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Re: W3C Web Accessibility Initiative Statement on Web Access Report from UK Disability Rights Commission

From: Joe Clark <joeclark@joeclark.org>
Date: Wed, 14 Apr 2004 12:23:50 -0400
Message-Id: <a06001f1dbca30d1cfb20@[]>
To: WAI-IG <w3c-wai-ig@w3.org>

>     From: Julian Voelcker <[16]asp@tvw.net>
>It's a shame they don't follow it up by advising on how to get in 
>touch with proper testers.

Accessibility experts or disabled people? The former are easy to 
find, the latter extremely difficult even for Jakob Nielsen.


>     From: Tina Holmboe <[16]tina@greytower.net>
>  > I forgot to mention, this was one of the points being stressed in the
>>  interview - you need to get sites checked by people with disabilities
>>  and cannot rely solely on the automatic systems.
>   I've heard this argument before, and I still don't agree with it.

It's absolutely best to test with actual disabled people. Quite 
obviously each person is different; that's a starement of the obvious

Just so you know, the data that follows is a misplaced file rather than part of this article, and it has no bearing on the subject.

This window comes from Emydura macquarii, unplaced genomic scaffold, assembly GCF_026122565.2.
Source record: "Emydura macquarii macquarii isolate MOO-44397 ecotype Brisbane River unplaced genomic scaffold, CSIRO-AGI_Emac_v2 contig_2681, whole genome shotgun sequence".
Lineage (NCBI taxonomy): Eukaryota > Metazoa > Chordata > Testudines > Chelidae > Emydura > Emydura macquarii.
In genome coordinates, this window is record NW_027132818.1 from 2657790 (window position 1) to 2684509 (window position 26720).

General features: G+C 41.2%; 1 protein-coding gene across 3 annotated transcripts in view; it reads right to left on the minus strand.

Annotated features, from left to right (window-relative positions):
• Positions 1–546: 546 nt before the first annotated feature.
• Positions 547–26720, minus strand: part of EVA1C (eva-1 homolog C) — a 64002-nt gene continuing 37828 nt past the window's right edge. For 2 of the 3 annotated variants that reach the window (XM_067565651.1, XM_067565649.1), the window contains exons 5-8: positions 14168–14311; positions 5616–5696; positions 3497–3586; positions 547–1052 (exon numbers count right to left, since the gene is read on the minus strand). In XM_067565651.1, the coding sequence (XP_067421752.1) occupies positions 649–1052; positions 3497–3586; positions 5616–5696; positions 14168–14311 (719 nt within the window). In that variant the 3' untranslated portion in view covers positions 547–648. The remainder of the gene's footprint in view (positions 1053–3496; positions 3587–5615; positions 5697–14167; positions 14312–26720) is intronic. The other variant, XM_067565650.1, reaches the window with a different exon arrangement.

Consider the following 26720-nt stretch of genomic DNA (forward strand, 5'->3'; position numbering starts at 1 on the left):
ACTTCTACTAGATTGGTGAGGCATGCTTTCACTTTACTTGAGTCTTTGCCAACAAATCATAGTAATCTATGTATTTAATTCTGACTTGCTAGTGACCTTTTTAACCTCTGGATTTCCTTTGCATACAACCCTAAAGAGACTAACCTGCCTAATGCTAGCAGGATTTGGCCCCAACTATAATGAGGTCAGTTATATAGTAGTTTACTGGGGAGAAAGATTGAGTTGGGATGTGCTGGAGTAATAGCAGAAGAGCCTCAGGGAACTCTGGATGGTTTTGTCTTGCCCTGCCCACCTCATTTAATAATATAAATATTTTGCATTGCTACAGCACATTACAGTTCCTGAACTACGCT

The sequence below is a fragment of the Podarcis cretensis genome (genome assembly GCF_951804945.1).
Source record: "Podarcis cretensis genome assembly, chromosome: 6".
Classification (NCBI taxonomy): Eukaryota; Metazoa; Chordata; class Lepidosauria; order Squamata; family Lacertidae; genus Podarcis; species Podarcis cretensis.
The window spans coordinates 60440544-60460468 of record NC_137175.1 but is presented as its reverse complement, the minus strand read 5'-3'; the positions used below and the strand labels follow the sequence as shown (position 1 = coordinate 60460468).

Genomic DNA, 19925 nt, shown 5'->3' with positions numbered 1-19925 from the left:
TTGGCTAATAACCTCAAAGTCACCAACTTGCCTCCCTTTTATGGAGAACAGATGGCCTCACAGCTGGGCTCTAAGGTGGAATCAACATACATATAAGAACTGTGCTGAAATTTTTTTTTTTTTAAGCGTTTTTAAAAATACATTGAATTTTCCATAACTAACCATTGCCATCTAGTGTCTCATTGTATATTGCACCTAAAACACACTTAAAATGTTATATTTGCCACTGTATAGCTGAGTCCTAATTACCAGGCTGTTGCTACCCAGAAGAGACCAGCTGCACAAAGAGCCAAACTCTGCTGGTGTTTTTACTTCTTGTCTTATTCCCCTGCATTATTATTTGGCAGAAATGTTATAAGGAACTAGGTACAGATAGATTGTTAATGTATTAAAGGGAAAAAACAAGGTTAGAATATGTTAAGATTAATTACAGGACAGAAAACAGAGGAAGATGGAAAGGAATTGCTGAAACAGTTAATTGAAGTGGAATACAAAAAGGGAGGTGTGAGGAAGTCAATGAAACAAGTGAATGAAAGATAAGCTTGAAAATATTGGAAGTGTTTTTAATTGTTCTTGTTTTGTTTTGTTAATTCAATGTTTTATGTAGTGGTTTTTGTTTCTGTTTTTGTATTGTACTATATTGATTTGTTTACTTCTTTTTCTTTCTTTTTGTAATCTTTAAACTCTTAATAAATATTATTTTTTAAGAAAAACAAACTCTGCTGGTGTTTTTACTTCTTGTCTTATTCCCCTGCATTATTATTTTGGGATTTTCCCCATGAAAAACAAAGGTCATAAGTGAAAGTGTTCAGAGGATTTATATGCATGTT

rather than a counterargument.

>     From: David Poehlman <[15]poehlman1@comcast.net>
>     Date: Wed, 14 Apr 2004 09:41:11 -0400
>Tina Has it the nail on the head here.  At the risk of putting myself out of
>a job, while it is true that automated tools cannot do it all (without a lot
>of work), For testing against guidelines, you need only people who can test
>well whether they are disabled or not.

You also need actual disabled people.

As we know, in most cases it simply won't be possible to run user 
testing of Web sites. When it is possible, people with disabilities 
should be included. It is, however, extremely hard to find them.

     Joe Clark | joeclark@joeclark.org | <http://joeclark.org/access/>
     Author, _Building Accessible Websites_ | <http://joeclark.org/book/>
     Expect criticism if you top-post
Received on Wednesday, 14 April 2004 12:36:11 UTC

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